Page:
Details of the problem do, however, need to be very specific. The telephone
number for this service is
0800 555 111.
The number to contact Littleborough Police Station is
0161 856 8575
``` and the main call centre number is
0161 872 5050.
* * * * * * *
As a small boy in the late 1940s and early 1950s, whilst living at Pikehouse Cottages, life seemed to centre around School and Church. I would not be allowed to play out on Sundays until I had been to Church or Sunday school. St. James's (or Calderbrook Church as it was always called) had the usual Christmas and Easter celebrations, Sunday School trips on a double Docker bus for instance, and the Whit Friday walks - these were a real highlight, not only for the Church to bear witness, but for what seemed to be the whole congregation.
St James' Church
The morning of the procession would be a hectic time, with all the children taking part having to be dressed in whichever costume they had been chosen to wear, the little girls had to kept clean (and dry if rain was imminent) fresh flowers for the little baskets had to be brought up from Littleborough and then shared out between all the Rose Queen's and Princess Rosebud's train bearers.
I remember I used to have to be coaxed, cajoled, threatened, and finally forced into whichever costume I had been chosen to wear that year. As I was always well undersize for my age, it was always my misfortune to be given parts that were usually played by much younger boys, with the result that I would be always walking round the whole parish with a girl 3 or 4 years my junior. Of course, very often some of my school chums would be watching the procession as it wound its way round from start to finish, and there was I, dressed in one pageant costume or another, walking at the side of a girl, and a much younger girl at that - imagine the embarrassment!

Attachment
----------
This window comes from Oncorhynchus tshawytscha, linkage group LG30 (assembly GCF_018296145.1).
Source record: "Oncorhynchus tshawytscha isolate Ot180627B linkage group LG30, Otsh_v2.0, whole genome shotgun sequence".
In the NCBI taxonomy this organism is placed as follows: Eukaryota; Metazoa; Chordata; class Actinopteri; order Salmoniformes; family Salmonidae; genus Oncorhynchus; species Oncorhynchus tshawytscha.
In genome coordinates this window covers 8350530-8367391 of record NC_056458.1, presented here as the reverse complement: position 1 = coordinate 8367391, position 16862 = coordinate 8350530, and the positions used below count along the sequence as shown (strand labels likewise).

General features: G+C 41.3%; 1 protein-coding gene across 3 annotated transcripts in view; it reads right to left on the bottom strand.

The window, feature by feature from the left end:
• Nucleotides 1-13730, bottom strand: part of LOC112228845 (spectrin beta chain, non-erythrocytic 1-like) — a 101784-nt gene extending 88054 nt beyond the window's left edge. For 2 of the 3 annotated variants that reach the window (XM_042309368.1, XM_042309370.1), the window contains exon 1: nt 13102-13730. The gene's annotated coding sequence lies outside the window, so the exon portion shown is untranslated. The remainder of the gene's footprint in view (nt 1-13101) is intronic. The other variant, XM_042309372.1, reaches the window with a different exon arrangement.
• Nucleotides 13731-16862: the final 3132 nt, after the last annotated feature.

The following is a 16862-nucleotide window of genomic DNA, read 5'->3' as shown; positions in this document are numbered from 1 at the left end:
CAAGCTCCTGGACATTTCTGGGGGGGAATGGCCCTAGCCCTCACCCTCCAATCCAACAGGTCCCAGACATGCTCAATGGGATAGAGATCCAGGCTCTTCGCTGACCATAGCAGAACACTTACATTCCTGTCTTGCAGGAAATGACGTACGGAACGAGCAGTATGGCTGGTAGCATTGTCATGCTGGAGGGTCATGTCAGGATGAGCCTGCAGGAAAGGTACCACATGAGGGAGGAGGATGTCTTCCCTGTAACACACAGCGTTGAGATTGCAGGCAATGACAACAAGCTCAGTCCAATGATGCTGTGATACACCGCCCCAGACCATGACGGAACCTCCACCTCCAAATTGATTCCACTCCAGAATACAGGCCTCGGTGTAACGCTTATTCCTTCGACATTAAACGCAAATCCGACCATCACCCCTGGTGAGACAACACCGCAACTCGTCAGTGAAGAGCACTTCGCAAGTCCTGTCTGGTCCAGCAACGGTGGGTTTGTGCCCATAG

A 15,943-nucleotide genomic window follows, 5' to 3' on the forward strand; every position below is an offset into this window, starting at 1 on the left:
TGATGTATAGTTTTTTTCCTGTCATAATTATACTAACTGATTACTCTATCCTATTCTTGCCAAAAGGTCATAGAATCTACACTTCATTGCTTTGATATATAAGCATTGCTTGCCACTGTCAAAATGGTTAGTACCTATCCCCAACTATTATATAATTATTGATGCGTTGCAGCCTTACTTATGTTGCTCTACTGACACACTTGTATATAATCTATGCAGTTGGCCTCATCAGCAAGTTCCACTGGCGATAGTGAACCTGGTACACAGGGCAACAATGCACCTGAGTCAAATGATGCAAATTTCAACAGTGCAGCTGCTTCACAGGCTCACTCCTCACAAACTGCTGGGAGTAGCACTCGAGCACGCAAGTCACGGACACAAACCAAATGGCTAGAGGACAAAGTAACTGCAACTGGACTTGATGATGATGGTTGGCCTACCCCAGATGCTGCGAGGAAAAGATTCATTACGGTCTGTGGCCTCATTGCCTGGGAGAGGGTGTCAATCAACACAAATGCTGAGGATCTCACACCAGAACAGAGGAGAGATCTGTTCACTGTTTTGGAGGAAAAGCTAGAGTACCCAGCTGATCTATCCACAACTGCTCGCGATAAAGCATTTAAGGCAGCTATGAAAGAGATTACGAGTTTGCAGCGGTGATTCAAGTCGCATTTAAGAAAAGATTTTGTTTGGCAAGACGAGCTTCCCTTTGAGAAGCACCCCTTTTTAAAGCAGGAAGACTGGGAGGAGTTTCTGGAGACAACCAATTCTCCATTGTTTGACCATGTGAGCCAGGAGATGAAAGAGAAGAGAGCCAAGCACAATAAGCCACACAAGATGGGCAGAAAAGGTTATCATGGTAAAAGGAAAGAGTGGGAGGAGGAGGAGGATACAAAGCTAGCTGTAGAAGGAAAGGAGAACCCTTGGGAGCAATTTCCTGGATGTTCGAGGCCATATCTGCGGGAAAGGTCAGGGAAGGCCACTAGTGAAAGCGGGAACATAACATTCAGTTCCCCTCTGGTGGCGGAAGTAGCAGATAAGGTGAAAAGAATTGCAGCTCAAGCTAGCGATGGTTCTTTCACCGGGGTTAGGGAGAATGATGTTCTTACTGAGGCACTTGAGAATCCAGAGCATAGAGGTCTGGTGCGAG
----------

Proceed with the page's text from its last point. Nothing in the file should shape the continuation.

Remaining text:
The procession itself would form up outside the Churchyard on Calderbrook road. We would all take our places, the banner would lead, followed by the vicar with his choir, then would come (and this may not be the correct order) the little flower girls, the Rose Queen and her train bearers. Princess Rosebud with her entourage would be next. It was always hoped that Princess Rosebud would be the Rose Queen the following year.
Then would be the pageants for England, Ireland, Scotland and Wales. "Britannia and her Sailors" was my bugbear because, as well as being a page boy in the earlier years, I ended up being one of Britannia's sailors some 3 or 4 times mainly because I didn't grow out of the sailor suits that had to be passed around from year to year.